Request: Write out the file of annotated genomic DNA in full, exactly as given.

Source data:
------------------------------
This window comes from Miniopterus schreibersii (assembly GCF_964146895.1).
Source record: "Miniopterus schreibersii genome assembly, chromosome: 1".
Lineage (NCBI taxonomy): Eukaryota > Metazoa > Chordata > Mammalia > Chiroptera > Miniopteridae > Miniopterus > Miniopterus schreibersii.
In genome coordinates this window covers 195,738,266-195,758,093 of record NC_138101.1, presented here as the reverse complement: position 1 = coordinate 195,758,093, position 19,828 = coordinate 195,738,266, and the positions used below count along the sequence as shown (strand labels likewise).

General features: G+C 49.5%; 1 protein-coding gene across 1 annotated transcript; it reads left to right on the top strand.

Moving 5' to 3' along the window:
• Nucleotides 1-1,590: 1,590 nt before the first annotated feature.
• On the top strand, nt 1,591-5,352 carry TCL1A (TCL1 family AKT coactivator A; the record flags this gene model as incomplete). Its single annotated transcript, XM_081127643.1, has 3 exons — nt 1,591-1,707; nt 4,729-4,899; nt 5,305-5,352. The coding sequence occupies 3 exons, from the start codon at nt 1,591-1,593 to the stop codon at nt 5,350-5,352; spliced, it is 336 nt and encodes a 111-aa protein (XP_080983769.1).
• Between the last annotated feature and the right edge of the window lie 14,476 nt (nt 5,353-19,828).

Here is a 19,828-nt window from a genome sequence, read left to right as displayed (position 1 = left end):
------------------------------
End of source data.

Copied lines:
This window comes from Miniopterus schreibersii (assembly GCF_964146895.1).
Source record: "Miniopterus schreibersii genome assembly, chromosome: 1".
Lineage (NCBI taxonomy): Eukaryota > Metazoa > Chordata > Mammalia > Chiroptera > Miniopteridae > Miniopterus > Miniopterus schreibersii.
In genome coordinates this window covers 195,738,266-195,758,093 of record NC_138101.1, presented here as the reverse complement: position 1 = coordinate 195,758,093, position 19,828 = coordinate 195,738,266, and the positions used below count along the sequence as shown (strand labels likewise).

General features: G+C 49.5%; 1 protein-coding gene across 1 annotated transcript; it reads left to right on the top strand.

Moving 5' to 3' along the window:
• Nucleotides 1-1,590: 1,590 nt before the first annotated feature.
• On the top strand, nt 1,591-5,352 carry TCL1A (TCL1 family AKT coactivator A; the record flags this gene model as incomplete). Its single annotated transcript, XM_081127643.1, has 3 exons — nt 1,591-1,707; nt 4,729-4,899; nt 5,305-5,352. The coding sequence occupies 3 exons, from the start codon at nt 1,591-1,593 to the stop codon at nt 5,350-5,352; spliced, it is 336 nt and encodes a 111-aa protein (XP_080983769.1).
• Between the last annotated feature and the right edge of the window lie 14,476 nt (nt 5,353-19,828).

Here is a 19,828-nt window from a genome sequence, read left to right as displayed (position 1 = left end):